Our policy is to support the last 3 TypeScript versions, for example 4.8, 4.9, and 5.0. Converted to time, this means that we typically support the TypeScript version from the last six to nine months, depending on where in the TypeScript release window we are. This policy applies as a snapshot at the time of any given Backstage release, new TypeScript releases only apply to the following Backstage main-line release, not to the current one.

For anyone maintaining their own Backstage project, this means that you should strive to bump to the latest TypeScript version at least every 6 months, or you may encounter breakages as you upgrade Backstage packages. If you encounter any issues in doing so, please file an issue in the main Backstage repository, as per this policy we should always support the latest version. In order to ensure that we do not start using new TypeScript features too early, the Backstage project itself uses the version at the beginning of the currently supported window, in the above example that would be version 4.8.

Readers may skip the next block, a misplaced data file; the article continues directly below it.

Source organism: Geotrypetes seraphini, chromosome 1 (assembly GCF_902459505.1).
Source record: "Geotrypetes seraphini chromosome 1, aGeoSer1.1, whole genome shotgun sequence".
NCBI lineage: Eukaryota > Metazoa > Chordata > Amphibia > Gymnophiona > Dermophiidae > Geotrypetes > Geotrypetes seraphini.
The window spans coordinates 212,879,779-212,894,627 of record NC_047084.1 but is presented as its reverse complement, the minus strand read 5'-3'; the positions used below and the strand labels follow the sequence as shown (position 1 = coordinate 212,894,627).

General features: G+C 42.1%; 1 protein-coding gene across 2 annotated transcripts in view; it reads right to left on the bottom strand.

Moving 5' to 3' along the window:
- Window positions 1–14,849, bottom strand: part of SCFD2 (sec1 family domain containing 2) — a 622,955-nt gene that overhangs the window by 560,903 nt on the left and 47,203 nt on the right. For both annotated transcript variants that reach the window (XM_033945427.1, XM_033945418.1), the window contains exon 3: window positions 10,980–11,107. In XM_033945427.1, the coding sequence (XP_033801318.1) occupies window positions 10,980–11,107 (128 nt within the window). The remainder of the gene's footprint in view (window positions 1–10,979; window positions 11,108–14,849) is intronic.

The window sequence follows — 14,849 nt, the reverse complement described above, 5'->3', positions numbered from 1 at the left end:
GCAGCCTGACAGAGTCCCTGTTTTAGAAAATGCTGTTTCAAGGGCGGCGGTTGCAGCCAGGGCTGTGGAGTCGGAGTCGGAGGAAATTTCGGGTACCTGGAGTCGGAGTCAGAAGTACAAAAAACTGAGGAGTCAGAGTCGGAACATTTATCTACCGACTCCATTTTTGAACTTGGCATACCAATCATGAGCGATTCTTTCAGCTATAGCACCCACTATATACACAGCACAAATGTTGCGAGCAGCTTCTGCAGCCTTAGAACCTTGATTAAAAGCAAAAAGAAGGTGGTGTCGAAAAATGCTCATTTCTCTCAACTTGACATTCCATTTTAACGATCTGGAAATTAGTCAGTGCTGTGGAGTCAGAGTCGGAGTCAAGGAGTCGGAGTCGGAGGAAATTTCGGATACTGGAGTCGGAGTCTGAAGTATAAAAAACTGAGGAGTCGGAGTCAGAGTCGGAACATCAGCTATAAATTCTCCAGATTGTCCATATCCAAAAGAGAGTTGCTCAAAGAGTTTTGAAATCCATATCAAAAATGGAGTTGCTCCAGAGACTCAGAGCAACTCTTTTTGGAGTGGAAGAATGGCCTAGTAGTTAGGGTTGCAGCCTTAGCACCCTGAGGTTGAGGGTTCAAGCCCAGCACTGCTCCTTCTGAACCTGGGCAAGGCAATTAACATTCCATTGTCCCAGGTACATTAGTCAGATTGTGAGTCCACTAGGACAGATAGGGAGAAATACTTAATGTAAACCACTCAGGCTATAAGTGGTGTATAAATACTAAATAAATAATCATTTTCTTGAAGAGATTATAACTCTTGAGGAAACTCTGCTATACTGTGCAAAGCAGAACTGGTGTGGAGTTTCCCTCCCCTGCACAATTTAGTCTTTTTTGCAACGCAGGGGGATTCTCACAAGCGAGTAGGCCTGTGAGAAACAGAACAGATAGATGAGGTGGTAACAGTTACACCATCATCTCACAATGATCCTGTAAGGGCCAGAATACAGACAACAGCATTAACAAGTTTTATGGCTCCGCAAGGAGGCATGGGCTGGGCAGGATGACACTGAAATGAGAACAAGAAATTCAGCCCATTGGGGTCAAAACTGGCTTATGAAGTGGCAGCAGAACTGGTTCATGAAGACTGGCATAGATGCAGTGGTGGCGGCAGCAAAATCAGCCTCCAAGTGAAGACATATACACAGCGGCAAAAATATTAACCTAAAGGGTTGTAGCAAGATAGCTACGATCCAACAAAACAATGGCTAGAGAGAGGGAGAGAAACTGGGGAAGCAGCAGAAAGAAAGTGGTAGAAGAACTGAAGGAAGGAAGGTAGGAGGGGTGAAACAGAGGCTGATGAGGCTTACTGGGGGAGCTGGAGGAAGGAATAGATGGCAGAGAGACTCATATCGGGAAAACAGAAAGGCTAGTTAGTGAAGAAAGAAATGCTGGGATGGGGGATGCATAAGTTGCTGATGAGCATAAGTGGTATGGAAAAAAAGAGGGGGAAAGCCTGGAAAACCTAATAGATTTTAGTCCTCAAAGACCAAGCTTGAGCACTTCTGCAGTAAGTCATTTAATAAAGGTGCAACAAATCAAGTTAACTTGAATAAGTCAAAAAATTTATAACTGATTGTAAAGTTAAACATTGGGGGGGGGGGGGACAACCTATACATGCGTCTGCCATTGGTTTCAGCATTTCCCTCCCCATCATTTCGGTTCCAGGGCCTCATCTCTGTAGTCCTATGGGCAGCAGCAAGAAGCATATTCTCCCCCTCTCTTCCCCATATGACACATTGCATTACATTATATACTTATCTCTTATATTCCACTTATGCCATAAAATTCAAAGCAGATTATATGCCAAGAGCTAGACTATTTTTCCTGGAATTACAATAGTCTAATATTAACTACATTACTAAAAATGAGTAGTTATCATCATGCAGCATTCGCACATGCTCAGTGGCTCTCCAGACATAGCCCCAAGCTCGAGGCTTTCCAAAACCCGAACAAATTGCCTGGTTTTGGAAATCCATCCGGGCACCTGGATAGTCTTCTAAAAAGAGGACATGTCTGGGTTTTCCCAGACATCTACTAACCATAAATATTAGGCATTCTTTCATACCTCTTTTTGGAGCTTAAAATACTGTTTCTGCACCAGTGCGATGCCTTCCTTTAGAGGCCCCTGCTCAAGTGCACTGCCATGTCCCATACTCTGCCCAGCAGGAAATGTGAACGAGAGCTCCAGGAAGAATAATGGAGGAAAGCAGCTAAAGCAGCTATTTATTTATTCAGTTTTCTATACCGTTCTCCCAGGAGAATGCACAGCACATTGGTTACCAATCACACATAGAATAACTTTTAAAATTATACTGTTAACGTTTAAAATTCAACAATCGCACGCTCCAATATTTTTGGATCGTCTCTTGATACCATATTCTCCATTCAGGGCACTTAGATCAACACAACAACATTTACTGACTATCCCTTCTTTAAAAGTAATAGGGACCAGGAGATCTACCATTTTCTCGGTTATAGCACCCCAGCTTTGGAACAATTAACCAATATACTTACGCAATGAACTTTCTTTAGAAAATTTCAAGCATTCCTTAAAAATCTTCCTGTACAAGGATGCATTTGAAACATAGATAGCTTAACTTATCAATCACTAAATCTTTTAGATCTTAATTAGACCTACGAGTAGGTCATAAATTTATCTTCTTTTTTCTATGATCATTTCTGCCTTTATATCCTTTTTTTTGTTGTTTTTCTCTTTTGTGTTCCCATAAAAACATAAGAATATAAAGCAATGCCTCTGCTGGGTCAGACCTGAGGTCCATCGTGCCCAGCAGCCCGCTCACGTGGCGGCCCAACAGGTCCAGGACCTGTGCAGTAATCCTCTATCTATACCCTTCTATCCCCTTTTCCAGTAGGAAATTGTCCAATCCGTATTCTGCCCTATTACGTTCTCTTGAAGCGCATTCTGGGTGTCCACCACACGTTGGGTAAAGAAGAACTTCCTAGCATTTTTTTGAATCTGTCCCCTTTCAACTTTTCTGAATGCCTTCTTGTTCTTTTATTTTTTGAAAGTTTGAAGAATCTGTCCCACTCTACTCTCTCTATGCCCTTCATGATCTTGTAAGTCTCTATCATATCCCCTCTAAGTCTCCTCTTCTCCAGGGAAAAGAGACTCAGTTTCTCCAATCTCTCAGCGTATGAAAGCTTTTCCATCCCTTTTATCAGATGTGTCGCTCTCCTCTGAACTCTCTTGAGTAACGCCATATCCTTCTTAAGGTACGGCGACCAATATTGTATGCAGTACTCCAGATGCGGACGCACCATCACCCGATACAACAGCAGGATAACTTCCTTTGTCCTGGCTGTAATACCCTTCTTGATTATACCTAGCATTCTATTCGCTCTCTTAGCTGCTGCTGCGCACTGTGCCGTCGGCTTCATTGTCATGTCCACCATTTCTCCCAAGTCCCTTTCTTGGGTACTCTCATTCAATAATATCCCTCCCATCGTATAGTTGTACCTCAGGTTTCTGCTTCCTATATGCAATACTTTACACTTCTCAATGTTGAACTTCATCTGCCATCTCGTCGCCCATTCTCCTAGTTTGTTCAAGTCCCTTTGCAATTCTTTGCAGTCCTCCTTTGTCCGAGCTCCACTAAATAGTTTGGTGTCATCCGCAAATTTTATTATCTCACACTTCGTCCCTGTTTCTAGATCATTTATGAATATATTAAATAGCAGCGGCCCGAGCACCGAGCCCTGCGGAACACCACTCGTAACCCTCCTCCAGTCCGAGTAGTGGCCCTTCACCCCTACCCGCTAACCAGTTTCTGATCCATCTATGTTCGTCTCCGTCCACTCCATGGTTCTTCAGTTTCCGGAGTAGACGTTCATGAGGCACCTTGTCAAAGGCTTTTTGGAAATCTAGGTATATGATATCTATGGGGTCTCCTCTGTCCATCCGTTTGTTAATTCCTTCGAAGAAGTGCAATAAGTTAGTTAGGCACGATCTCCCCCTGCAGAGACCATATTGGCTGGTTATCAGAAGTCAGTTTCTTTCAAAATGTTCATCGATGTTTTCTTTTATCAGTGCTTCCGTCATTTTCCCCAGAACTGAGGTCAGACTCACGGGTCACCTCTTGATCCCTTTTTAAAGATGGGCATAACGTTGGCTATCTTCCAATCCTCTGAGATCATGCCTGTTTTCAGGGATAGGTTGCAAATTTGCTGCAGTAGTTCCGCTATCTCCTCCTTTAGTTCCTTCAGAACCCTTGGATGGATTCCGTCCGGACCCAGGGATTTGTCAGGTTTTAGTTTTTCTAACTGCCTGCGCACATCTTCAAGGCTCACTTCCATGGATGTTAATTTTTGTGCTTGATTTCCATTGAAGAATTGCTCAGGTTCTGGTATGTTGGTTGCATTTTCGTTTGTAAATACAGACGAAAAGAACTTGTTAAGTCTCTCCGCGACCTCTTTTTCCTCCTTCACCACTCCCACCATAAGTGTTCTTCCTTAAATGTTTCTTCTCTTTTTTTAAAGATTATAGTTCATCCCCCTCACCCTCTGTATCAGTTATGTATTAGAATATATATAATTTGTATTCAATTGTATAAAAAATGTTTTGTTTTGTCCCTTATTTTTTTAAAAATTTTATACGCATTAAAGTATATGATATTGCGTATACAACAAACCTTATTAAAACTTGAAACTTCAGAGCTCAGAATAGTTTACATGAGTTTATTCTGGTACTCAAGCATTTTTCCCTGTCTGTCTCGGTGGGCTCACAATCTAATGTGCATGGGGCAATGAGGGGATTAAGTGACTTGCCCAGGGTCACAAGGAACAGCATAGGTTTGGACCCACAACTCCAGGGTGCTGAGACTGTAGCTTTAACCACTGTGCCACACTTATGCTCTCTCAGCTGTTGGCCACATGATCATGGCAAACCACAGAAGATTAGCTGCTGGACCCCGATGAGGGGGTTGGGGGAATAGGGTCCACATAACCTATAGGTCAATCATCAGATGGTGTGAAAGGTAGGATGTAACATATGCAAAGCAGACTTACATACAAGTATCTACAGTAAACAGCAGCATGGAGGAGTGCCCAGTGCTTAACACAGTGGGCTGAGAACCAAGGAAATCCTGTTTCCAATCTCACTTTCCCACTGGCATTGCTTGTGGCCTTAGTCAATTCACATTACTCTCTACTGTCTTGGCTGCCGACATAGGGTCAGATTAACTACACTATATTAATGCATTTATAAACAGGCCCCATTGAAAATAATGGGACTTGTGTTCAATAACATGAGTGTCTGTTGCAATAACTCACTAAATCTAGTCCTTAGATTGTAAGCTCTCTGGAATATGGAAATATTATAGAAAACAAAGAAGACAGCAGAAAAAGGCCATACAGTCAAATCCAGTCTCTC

PostgreSQL Releases

The Backstage project recommends and supports using PostgreSQL for persistent storage.

The PostgreSQL versioning policy is to release a new major version every year with new features which is then supported for 5 years after its initial release.

Our policy mirrors the PostgreSQL versioning policy - we will support the last 5 major versions. We will also test the newest and oldest versions in that range. For example, if the range we support is currently 12 to 16, then we would only test 12 and 16 explicitly.